First of all, make sure you have an active, unencumbered RN license in Alabama or a multi-state RN license from another compact state.
Here are the remaining steps to take:
- Request your national accredited certification agency to send a verification of your certification directly to the ABN.
- Request your CNS program to submit an official transcript to the ABN in a sealed envelope or through an electronic transcript service.
- Login for the first time as a CNS on the ABN website
- Attest to the completeness and correctness of all the details on the ABN website.
- Pay the application fee of $175. You may pay using a credit card or a debit card.
And that’s how you become a CNS in Alabama!
Frequently Asked Questions About Becoming a CNS in Alabama
Got more questions about becoming a CNS? Here are some FAQs to help you.
What is the difference between an RN and a CNS?
An RN provides direct care to patients. This includes monitoring their charts, doing basic medical procedures, and giving medication.
On the other hand, a CNS has more of a supervisory role that does what RNs do but also provides their own assessment of the patient. They also have specialties that RNs don’t have.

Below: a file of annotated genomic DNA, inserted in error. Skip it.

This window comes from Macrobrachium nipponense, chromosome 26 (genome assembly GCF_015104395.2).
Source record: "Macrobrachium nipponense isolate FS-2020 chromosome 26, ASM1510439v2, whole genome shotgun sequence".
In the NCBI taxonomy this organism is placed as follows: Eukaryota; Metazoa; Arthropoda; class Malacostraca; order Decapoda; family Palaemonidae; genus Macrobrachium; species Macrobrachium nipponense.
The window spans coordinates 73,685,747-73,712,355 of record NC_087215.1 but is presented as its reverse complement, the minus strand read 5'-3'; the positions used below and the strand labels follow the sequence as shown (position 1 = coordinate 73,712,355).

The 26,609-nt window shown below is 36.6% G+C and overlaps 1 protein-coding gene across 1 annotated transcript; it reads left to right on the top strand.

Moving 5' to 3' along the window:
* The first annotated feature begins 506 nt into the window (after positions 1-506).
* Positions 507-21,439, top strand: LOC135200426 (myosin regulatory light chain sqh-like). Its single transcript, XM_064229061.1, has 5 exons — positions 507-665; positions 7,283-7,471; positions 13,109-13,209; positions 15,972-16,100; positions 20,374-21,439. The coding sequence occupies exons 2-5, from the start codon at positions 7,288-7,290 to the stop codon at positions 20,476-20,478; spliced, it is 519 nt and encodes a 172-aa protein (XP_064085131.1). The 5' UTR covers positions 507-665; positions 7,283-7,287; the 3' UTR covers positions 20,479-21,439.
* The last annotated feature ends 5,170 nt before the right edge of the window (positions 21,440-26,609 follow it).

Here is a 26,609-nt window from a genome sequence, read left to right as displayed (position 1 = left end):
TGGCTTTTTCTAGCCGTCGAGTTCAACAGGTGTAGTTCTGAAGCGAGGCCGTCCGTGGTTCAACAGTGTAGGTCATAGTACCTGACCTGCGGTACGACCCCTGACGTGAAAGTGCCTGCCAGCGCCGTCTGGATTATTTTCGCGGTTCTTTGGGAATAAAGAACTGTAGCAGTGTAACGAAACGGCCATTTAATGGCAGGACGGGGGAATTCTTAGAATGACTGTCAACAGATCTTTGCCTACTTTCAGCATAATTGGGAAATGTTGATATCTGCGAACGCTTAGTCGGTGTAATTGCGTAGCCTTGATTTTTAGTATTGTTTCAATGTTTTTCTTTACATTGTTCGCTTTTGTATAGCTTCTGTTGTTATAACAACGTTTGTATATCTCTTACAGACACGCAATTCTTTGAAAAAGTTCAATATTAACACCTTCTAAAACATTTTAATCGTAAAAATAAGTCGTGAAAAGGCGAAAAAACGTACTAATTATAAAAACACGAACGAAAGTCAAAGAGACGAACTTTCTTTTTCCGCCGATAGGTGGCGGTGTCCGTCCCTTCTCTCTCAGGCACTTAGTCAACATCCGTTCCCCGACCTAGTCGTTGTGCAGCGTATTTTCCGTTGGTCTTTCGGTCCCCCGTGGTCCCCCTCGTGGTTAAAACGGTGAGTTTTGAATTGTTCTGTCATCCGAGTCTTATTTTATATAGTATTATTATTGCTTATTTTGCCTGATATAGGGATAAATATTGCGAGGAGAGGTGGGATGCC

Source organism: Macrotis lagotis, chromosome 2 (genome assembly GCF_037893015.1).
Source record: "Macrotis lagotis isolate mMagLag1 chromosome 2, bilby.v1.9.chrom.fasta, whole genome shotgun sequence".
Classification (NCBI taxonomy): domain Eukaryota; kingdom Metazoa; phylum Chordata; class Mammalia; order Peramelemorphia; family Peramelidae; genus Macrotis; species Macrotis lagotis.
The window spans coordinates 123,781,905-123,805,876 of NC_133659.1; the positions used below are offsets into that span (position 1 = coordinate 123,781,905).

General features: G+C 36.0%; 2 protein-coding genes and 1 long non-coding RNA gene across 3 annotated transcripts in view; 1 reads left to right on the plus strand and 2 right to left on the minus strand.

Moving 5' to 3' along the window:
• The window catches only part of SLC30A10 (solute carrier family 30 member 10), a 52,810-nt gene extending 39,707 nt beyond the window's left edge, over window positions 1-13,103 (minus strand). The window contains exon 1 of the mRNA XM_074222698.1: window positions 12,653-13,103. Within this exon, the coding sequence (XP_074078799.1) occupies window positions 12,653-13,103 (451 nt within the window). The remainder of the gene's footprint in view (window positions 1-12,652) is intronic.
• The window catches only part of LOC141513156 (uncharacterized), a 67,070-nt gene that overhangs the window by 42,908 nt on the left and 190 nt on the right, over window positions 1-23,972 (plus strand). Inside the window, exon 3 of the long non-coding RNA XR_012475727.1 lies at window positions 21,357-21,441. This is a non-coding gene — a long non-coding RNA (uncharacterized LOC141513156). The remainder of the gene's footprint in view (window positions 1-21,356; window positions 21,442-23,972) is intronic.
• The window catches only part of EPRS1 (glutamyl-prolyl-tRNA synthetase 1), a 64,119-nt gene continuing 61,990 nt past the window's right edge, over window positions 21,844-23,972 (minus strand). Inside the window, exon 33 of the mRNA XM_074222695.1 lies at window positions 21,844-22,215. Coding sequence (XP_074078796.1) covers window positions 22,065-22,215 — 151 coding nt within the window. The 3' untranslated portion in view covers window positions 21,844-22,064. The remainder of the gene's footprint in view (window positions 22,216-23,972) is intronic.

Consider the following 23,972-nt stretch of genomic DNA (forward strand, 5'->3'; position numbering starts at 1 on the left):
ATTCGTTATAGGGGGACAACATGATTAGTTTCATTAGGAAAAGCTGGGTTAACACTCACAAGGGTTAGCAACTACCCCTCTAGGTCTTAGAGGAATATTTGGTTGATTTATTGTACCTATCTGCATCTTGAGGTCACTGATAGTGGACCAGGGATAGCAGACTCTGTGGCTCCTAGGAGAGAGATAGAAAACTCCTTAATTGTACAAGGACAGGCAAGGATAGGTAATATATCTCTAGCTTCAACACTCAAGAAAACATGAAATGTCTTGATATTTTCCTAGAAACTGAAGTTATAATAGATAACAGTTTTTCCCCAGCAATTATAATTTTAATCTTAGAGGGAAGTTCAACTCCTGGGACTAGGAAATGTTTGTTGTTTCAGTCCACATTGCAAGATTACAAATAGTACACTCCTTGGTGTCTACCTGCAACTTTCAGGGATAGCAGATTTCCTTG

How much is the CNS application fee in Alabama?
The application fee is $175. This is paid through the ABN website when you complete your application.
Do you have to become an RN to become a CNS?
Yes, you have to become a registered nurse first. You can apply for an RN license in Alabama through examination or endorsement. You can also make use of a multistate RN license if you are from another compact state.
A CNS is considered to be an Advanced Practicing Nurse and the application begins by entering your RN certification number. So being an RN is your first step.
As a CNS can I have an independent contract for practice?
Yes, you are allowed to be an independent contractor as a CNS in Alabama.
How much does a CNS in Alabama earn?
According to Salary.com, the average annual income of a nurse specialist in Alabama is $112,096. But your salary can range from $91,000 to $134,000 depending on several factors, such as your number of years of experience, the city you are in, etc.
The road to becoming a CNS is long especially if you aren’t a registered nurse yet.
But the light at the end of this journey is that you can have more career opportunities (especially as an independent contractor).
You get to focus on a field you are passionate about and make a greater impact on the lives of your patients. You also get to earn a much higher salary.
We hope this helped you understand the CNS process.
Just follow our four steps and you’ll be well on the way to becoming a CNS in Alabama.